Using its dynamic underground stripping (DUS) technology, Lawrence Livermore National Laboratory (LLNL) was largely responsible for the cleanup of Southern California Edison’s Visalia Pole Yard more than 100 years ahead of schedule. As a result, the site is scheduled to come off the Environmental Protection Agency’s Superfund list this week.
The steam-cleaning technology was developed by geophysicists Robin Newmark and Roger Aines, along with LLNL and UC Berkeley colleagues, and was first successfully used in the cleanup of an underground gasoline spill at Livermore Lab in 1993.
The Visalia site had been used for 80 years to treat utility poles by dipping them into creosote or pentachlorophenol, which by the 1970s, had seeped into the subsurface soil and groundwater to depths of approximately 100 ft. The Visalia pole yard was one of the original Superfund sites.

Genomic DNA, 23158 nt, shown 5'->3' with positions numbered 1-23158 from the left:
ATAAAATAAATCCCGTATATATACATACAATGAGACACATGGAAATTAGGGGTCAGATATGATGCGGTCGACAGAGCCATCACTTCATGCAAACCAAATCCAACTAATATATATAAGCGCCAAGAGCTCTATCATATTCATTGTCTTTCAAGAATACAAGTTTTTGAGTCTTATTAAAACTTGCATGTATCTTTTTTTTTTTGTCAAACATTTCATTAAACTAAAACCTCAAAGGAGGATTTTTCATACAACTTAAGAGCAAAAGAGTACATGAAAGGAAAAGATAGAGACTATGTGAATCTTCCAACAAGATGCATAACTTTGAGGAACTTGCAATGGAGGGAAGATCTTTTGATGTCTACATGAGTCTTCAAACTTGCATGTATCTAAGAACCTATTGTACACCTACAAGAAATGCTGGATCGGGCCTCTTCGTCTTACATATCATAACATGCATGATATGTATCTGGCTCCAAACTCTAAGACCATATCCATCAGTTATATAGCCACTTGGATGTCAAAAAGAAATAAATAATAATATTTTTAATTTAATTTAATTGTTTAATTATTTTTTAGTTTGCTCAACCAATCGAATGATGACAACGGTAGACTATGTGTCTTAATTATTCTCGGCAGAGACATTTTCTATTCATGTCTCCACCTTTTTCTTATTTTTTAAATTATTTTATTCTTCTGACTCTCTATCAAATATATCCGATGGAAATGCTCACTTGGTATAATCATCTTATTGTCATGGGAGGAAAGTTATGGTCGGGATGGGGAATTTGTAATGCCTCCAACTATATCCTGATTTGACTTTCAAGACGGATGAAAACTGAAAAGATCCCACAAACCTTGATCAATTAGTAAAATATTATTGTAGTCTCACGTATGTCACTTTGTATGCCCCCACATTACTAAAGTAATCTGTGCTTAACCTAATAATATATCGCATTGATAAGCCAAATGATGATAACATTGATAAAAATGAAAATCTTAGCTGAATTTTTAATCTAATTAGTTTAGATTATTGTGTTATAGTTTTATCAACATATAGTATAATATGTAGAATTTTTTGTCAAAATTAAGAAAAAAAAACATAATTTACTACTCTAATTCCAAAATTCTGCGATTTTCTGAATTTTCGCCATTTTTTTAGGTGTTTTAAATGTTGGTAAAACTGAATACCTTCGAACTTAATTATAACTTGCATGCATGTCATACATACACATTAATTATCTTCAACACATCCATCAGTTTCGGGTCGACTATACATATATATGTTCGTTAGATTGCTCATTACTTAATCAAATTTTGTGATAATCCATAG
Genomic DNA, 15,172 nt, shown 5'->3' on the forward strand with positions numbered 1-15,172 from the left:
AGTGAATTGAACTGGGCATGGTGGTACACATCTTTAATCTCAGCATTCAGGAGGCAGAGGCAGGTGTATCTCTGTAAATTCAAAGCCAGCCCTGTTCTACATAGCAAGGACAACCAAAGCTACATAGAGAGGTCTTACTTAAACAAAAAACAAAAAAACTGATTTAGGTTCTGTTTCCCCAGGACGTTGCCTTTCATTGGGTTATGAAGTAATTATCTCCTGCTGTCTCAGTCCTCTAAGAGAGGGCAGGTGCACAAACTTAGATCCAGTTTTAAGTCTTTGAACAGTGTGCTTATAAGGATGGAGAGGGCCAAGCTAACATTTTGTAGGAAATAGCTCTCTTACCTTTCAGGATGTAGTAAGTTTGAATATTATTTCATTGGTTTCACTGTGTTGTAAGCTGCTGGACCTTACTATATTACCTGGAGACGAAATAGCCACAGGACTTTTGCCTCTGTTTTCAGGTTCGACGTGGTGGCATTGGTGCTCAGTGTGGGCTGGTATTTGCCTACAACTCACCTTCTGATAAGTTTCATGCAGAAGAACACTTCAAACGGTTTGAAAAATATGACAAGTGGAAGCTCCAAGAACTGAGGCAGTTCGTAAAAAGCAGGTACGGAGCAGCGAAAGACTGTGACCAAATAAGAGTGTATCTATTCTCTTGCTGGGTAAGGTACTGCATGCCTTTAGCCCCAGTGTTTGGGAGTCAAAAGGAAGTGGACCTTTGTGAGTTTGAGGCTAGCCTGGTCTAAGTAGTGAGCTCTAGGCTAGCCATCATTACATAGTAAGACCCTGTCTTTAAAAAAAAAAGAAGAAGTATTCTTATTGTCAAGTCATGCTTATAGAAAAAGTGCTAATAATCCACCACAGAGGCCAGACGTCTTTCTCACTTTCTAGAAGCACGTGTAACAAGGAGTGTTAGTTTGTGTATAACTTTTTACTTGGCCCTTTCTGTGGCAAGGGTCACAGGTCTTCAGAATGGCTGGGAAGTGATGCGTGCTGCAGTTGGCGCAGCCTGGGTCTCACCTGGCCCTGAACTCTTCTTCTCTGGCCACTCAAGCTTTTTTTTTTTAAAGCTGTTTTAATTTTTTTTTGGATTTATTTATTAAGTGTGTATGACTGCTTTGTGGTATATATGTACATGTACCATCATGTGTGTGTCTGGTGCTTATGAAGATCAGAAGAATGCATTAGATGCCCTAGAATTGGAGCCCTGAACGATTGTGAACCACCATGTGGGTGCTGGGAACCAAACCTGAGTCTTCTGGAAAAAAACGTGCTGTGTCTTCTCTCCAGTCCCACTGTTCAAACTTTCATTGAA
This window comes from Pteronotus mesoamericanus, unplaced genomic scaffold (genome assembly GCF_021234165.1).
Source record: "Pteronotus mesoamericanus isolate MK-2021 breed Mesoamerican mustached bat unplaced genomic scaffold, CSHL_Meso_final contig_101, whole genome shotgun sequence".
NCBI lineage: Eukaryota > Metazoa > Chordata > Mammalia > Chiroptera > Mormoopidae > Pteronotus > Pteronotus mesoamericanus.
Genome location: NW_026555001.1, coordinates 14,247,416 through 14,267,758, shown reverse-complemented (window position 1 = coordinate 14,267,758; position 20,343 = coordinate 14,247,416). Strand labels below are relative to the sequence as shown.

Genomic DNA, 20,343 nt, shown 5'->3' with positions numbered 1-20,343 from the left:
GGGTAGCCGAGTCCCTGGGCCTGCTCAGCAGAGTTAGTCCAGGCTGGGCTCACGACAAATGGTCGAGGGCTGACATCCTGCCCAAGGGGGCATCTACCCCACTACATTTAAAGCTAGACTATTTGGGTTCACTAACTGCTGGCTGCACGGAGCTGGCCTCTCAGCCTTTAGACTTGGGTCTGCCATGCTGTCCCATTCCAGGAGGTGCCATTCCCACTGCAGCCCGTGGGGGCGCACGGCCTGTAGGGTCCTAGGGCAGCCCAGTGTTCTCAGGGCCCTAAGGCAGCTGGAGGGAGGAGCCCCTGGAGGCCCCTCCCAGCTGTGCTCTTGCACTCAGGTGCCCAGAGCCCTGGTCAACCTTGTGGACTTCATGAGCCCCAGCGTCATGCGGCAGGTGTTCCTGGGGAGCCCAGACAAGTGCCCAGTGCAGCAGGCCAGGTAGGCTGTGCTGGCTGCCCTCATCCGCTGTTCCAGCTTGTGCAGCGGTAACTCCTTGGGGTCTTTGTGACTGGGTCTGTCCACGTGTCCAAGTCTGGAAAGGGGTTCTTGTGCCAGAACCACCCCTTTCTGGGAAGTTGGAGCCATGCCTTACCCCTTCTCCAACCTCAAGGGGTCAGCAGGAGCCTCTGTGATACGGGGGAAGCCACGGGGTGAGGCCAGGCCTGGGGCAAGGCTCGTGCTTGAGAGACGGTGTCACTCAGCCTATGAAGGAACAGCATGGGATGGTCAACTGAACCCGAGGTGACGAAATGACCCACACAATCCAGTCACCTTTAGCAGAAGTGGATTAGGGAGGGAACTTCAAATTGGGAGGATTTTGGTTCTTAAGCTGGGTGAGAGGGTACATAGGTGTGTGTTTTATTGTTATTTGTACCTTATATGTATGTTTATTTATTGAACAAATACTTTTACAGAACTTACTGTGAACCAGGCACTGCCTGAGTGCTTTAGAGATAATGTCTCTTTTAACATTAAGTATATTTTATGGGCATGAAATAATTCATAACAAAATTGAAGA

The Visalia site was considered to be basically uncleanable. Estimates at the time suggested an essentially permanent pump-and-treat operation at the site would be required to prevent migration of the contaminated water, and would cost more than $100 million. Using the new process shortened the total cleanup time to 10 years, at a cost of $14 million.